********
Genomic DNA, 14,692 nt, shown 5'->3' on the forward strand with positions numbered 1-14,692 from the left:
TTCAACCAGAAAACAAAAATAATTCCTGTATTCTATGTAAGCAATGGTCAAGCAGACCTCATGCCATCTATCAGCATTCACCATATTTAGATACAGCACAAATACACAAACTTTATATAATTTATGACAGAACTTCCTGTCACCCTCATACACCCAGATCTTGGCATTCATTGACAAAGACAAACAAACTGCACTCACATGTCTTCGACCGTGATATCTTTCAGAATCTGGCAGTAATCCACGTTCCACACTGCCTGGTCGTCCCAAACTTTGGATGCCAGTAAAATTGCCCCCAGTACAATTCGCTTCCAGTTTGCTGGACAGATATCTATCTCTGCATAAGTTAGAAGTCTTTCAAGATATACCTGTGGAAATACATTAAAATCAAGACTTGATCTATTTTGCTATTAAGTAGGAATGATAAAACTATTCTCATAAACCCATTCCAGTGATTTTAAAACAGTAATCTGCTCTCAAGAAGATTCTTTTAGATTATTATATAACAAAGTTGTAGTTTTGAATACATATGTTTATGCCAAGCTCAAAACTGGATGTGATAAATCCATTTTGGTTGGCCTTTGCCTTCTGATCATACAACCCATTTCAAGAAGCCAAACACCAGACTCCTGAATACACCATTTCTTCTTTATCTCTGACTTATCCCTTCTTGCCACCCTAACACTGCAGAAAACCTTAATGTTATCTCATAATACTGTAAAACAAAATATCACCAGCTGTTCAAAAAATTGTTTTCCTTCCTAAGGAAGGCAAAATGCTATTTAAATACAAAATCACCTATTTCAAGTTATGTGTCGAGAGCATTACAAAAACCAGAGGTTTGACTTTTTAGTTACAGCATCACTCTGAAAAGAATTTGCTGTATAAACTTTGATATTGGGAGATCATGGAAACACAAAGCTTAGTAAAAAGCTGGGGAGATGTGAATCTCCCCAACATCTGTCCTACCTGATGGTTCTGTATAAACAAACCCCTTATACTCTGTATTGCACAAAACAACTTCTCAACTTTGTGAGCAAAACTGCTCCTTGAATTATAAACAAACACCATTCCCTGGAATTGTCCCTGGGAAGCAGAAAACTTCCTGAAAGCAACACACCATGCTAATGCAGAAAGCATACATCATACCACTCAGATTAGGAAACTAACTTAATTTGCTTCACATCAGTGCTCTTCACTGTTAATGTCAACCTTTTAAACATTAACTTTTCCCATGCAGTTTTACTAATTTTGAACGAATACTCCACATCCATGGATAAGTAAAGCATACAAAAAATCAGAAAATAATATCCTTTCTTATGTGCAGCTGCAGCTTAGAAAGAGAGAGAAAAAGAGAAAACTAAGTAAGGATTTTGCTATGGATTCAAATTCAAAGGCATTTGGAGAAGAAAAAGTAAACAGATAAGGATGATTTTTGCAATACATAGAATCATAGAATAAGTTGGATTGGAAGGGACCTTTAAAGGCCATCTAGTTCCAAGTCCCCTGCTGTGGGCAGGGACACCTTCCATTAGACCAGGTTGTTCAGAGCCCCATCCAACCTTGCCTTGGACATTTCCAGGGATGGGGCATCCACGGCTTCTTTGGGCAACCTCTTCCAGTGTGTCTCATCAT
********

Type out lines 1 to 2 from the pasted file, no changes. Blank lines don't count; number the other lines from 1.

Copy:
Genomic DNA, 14,692 nt, shown 5'->3' on the forward strand with positions numbered 1-14,692 from the left:
TTCAACCAGAAAACAAAAATAATTCCTGTATTCTATGTAAGCAATGGTCAAGCAGACCTCATGCCATCTATCAGCATTCACCATATTTAGATACAGCACAAATACACAAACTTTATATAATTTATGACAGAACTTCCTGTCACCCTCATACACCCAGATCTTGGCATTCATTGACAAAGACAAACAAACTGCACTCACATGTCTTCGACCGTGATATCTTTCAGAATCTGGCAGTAATCCACGTTCCACACTGCCTGGTCGTCCCAAACTTTGGATGCCAGTAAAATTGCCCCCAGTACAATTCGCTTCCAGTTTGCTGGACAGATATCTATCTCTGCATAAGTTAGAAGTCTTTCAAGATATACCTGTGGAAATACATTAAAATCAAGACTTGATCTATTTTGCTATTAAGTAGGAATGATAAAACTATTCTCATAAACCCATTCCAGTGATTTTAAAACAGTAATCTGCTCTCAAGAAGATTCTTTTAGATTATTATATAACAAAGTTGTAGTTTTGAATACATATGTTTATGCCAAGCTCAAAACTGGATGTGATAAATCCATTTTGGTTGGCCTTTGCCTTCTGATCATACAACCCATTTCAAGAAGCCAAACACCAGACTCCTGAATACACCATTTCTTCTTTATCTCTGACTTATCCCTTCTTGCCACCCTAACACTGCAGAAAACCTTAATGTTATCTCATAATACTGTAAAACAAAATATCACCAGCTGTTCAAAAAATTGTTTTCCTTCCTAAGGAAGGCAAAATGCTATTTAAATACAAAATCACCTATTTCAAGTTATGTGTCGAGAGCATTACAAAAACCAGAGGTTTGACTTTTTAGTTACAGCATCACTCTGAAAAGAATTTGCTGTATAAACTTTGATATTGGGAGATCATGGAAACACAAAGCTTAGTAAAAAGCTGGGGAGATGTGAATCTCCCCAACATCTGTCCTACCTGATGGTTCTGTATAAACAAACCCCTTATACTCTGTATTGCACAAAACAACTTCTCAACTTTGTGAGCAAAACTGCTCCTTGAATTATAAACAAACACCATTCCCTGGAATTGTCCCTGGGAAGCAGAAAACTTCCTGAAAGCAACACACCATGCTAATGCAGAAAGCATACATCATACCACTCAGATTAGGAAACTAACTTAATTTGCTTCACATCAGTGCTCTTCACTGTTAATGTCAACCTTTTAAACATTAACTTTTCCCATGCAGTTTTACTAATTTTGAACGAATACTCCACATCCATGGATAAGTAAAGCATACAAAAAATCAGAAAATAATATCCTTTCTTATGTGCAGCTGCAGCTTAGAAAGAGAGAGAAAAAGAGAAAACTAAGTAAGGATTTTGCTATGGATTCAAATTCAAAGGCATTTGGAGAAGAAAAAGTAAACAGATAAGGATGATTTTTGCAATACATAGAATCATAGAATAAGTTGGATTGGAAGGGACCTTTAAAGGCCATCTAGTTCCAAGTCCCCTGCTGTGGGCAGGGACACCTTCCATTAGACCAGGTTGTTCAGAGCCCCATCCAACCTTGCCTTGGACATTTCCAGGGATGGGGCATCCACGGCTTCTTTGGGCAACCTCTTCCAGTGTGTCTCATCAT